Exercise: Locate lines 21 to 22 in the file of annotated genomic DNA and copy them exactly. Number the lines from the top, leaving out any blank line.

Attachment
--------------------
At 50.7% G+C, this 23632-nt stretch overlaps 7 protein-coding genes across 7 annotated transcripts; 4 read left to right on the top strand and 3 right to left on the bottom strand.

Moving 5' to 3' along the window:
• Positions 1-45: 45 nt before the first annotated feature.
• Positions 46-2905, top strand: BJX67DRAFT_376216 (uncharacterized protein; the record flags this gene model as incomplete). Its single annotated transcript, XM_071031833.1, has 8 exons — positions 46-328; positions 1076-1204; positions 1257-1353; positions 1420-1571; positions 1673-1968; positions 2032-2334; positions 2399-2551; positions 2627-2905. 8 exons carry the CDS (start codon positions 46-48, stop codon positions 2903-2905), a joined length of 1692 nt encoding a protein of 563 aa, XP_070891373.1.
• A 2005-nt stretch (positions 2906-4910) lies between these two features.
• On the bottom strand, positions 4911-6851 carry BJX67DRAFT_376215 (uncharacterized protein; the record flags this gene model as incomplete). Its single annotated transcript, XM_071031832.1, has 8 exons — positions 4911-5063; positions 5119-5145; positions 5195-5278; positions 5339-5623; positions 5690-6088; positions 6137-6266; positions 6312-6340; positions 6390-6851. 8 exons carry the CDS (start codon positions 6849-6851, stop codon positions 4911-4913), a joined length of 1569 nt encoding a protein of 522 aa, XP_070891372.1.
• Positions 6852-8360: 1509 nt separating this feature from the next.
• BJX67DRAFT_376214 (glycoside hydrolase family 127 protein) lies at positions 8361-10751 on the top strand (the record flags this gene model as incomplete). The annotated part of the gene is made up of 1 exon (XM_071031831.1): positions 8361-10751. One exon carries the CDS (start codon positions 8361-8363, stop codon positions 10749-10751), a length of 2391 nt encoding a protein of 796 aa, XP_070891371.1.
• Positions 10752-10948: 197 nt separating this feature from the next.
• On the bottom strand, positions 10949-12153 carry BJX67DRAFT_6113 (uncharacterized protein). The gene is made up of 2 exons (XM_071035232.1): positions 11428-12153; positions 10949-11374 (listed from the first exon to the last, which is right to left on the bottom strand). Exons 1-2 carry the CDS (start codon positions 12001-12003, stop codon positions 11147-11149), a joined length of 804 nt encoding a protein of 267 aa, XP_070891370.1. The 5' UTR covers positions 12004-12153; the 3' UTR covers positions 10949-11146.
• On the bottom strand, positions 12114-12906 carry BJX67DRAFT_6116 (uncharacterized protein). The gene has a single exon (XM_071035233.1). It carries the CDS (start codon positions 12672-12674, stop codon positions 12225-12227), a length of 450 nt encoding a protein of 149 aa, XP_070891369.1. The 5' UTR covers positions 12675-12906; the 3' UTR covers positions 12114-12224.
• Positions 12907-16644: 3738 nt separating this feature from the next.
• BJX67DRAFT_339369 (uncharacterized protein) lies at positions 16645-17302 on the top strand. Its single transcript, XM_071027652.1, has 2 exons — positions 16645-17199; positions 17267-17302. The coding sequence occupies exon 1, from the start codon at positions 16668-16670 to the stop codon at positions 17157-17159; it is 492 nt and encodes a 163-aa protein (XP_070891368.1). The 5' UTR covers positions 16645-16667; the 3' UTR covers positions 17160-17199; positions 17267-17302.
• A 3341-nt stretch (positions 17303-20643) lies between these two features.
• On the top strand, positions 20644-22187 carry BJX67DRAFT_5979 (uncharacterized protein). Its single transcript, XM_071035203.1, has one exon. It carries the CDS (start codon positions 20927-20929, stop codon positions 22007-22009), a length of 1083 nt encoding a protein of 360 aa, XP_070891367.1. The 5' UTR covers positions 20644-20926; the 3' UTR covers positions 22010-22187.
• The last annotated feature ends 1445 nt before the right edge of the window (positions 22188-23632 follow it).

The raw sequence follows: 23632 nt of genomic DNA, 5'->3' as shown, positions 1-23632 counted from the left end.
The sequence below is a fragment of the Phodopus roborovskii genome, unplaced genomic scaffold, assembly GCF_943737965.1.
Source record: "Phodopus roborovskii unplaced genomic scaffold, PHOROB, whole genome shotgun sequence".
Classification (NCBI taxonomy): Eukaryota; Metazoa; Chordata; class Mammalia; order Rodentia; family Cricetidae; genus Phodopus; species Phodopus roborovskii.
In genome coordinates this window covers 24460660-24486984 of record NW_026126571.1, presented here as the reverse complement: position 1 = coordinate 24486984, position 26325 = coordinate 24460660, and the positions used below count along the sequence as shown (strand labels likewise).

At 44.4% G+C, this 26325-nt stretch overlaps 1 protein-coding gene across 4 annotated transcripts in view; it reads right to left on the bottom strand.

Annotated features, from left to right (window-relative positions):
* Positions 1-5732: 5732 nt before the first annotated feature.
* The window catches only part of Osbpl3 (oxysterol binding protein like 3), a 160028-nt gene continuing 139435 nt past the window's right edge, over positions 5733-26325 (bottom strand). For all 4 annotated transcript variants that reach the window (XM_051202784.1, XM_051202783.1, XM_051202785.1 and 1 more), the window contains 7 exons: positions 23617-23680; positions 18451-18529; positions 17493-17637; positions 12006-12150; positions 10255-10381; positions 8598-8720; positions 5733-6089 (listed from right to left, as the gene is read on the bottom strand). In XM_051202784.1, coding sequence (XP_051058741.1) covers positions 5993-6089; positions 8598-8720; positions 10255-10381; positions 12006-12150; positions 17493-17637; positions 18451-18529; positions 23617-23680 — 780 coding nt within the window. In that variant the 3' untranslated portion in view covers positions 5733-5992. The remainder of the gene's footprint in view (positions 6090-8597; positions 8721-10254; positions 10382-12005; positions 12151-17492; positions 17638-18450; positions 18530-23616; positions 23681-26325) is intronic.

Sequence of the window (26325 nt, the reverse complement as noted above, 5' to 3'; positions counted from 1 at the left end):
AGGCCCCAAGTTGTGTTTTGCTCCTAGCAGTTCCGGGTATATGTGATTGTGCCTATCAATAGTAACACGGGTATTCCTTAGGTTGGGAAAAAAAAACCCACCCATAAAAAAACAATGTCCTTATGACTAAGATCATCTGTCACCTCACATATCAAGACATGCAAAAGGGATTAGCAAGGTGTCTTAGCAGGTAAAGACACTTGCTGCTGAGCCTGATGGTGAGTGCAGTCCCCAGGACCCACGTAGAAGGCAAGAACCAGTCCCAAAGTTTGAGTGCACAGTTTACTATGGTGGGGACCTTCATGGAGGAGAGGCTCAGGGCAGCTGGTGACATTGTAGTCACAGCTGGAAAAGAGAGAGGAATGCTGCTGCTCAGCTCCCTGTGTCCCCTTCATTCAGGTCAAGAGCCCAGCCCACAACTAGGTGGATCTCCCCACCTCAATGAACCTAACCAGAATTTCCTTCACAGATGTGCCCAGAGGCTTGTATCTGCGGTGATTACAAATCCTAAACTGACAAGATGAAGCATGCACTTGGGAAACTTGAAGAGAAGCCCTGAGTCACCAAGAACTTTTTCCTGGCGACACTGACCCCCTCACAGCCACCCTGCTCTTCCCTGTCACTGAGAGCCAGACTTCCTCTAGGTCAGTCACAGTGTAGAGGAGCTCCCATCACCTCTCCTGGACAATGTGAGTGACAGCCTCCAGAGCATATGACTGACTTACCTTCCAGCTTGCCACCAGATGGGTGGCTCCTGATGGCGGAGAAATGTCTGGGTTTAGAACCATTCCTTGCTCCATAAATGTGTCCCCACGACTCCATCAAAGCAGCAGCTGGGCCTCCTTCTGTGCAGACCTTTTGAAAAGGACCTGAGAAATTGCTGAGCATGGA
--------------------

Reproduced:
In genome coordinates this window covers 24460660-24486984 of record NW_026126571.1, presented here as the reverse complement: position 1 = coordinate 24486984, position 26325 = coordinate 24460660, and the positions used below count along the sequence as shown (strand labels likewise).

At 44.4% G+C, this 26325-nt stretch overlaps 1 protein-coding gene across 4 annotated transcripts in view; it reads right to left on the bottom strand.